Rob and Angie Mueller discovered their passion for birds and wildlife together when they started dating in 2004. They both work full time and volunteer for a number of bird and wildlife organizations,including; The Owl Foundation, Toronto Wildlife Centre and the Ontario Eastern Bluebird Society. Birding trips or enjoying the birds in their own backyard is their favorite way to spend their free time, and they both blog about their adventures, and They both look forward to retiring so they have more time to do what they love, birding!

Craig Ritchie was born in Toronto and has always held a deep fascination with nature and wildlife. After an initial attempt at putting a bird feeder in the yard led to confrontations with gangs of house sparrows and mischievous raccoons, he set out to learn more about birds and birding, sharing those discoveries on his blog. Craig currently divides his time between southern Ontario and Prince Edward Island.

Marcy and Ray Stader’s discovery and appreciation of birds can be attributed to the lens of a camera.  Photography provides them a glimpse into the elusive world of birds by enabling them to capture incredible detail that they would never have been able to see with the naked eye.  A beautiful bird in an amazing setting may only last a second or two, but with photography they can permanently capture its beauty and appreciate it long after the fleeting moment has passed.  Marcy and Ray created StaderArtBirds to share their images with all who enjoy birds.  They hope you enjoy these special moments in time when time stands still.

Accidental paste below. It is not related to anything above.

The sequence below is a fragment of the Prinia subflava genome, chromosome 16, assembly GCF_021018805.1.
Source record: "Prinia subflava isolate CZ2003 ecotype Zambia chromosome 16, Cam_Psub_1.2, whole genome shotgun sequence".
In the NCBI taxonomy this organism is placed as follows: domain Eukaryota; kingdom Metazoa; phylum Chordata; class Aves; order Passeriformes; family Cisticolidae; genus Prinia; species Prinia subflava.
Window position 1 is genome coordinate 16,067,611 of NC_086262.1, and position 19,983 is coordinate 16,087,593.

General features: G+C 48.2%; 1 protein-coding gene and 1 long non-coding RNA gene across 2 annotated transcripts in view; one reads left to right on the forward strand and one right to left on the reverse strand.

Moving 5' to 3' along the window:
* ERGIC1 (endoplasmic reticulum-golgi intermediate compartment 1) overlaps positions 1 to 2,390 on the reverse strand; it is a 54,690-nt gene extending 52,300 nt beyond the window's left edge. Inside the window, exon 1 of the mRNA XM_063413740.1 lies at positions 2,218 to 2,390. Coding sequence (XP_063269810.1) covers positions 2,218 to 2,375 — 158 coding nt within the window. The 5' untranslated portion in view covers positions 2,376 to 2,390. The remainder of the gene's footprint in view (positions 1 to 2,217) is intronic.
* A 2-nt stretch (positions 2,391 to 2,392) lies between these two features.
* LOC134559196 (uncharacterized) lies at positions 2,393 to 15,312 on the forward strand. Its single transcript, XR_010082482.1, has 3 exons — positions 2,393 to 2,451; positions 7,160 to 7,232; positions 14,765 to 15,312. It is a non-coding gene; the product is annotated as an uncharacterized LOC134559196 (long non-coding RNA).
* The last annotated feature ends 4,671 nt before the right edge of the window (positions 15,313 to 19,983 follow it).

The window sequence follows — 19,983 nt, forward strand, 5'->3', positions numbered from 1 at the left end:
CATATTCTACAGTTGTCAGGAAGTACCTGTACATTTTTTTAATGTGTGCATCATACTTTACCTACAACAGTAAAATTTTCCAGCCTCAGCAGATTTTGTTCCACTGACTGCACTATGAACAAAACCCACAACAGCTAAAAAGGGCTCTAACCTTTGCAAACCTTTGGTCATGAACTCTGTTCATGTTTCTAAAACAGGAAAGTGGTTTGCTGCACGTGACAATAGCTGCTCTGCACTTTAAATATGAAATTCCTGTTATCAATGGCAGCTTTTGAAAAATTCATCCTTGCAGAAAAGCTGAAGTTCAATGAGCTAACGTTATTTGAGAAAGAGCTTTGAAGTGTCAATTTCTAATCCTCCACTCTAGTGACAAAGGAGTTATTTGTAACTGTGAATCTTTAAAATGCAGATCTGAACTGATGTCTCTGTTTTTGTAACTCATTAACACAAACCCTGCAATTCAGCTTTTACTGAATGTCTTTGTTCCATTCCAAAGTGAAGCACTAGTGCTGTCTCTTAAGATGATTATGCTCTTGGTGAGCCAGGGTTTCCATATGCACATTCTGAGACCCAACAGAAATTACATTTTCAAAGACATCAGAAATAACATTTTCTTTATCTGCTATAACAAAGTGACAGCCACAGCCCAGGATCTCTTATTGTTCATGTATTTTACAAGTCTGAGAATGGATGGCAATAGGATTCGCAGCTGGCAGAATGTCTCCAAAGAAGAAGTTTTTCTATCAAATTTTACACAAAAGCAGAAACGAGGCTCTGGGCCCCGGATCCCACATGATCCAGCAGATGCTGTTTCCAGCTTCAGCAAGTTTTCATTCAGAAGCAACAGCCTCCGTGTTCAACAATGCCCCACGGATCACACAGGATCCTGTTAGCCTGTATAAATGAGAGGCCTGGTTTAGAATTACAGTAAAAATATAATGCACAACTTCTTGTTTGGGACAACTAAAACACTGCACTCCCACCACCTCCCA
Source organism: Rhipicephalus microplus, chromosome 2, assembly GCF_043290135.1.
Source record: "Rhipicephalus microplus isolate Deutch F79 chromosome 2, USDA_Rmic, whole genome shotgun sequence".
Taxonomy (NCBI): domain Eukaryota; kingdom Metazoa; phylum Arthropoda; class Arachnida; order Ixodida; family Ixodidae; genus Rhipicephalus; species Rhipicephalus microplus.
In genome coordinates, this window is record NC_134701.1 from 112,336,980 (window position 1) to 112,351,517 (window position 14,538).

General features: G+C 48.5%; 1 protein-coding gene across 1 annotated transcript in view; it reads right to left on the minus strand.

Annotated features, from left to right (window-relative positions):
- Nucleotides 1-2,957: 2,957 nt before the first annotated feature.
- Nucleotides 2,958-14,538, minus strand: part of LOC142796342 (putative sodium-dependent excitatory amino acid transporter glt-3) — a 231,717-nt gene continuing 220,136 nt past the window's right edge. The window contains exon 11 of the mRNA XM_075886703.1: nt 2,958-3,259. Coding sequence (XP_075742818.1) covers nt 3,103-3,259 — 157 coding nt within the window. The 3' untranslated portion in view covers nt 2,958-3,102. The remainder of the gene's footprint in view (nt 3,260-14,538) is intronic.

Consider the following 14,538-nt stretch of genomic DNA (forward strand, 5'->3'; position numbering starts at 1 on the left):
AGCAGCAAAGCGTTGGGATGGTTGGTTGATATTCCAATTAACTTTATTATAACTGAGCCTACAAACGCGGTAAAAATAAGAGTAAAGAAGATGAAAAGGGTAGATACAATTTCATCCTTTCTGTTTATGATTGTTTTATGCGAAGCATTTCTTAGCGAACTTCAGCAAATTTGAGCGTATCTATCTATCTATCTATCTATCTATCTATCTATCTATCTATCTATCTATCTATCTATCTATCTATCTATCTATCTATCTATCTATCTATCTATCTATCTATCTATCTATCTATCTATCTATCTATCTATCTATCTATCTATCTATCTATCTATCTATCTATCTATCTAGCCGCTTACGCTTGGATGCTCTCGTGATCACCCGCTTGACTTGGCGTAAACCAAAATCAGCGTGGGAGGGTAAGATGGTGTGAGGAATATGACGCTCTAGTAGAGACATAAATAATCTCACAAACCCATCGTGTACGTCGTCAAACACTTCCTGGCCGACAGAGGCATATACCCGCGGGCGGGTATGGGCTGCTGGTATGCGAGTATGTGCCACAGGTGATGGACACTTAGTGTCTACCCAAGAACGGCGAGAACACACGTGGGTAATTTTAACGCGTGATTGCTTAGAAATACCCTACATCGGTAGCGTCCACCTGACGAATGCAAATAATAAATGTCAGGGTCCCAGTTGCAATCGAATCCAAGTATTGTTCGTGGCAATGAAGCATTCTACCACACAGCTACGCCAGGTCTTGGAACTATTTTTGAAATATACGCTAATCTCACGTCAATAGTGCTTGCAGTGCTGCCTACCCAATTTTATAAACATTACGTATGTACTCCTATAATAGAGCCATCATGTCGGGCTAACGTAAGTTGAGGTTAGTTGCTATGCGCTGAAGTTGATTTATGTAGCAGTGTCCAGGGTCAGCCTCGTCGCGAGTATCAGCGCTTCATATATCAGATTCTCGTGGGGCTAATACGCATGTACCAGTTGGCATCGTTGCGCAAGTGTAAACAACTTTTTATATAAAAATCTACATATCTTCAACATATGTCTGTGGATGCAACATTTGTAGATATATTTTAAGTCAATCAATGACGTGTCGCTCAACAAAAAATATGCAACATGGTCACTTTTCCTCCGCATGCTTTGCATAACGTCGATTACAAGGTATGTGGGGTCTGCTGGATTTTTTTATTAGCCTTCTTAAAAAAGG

6 Responses to Blog Contributors

  1. Pat Bumstead says:

    Northern flickers come in a bewildering array of plumages and the intergrades are worse! In the bird books all flickers have black on the chest, but if you look on the internet there are many pictures of flickers with just a beige spotty chest. If your bird had red on both the side and back of his head, hybrid would be a good guess.

  2. gloria says:

    I had a flicker land outside our window perched on the gazebo frame. I was so close up and he had no black on his breast. Breast was all beige with spots. Sides of head had red patches and red patch on the back of his head. Is he an integrated flicker?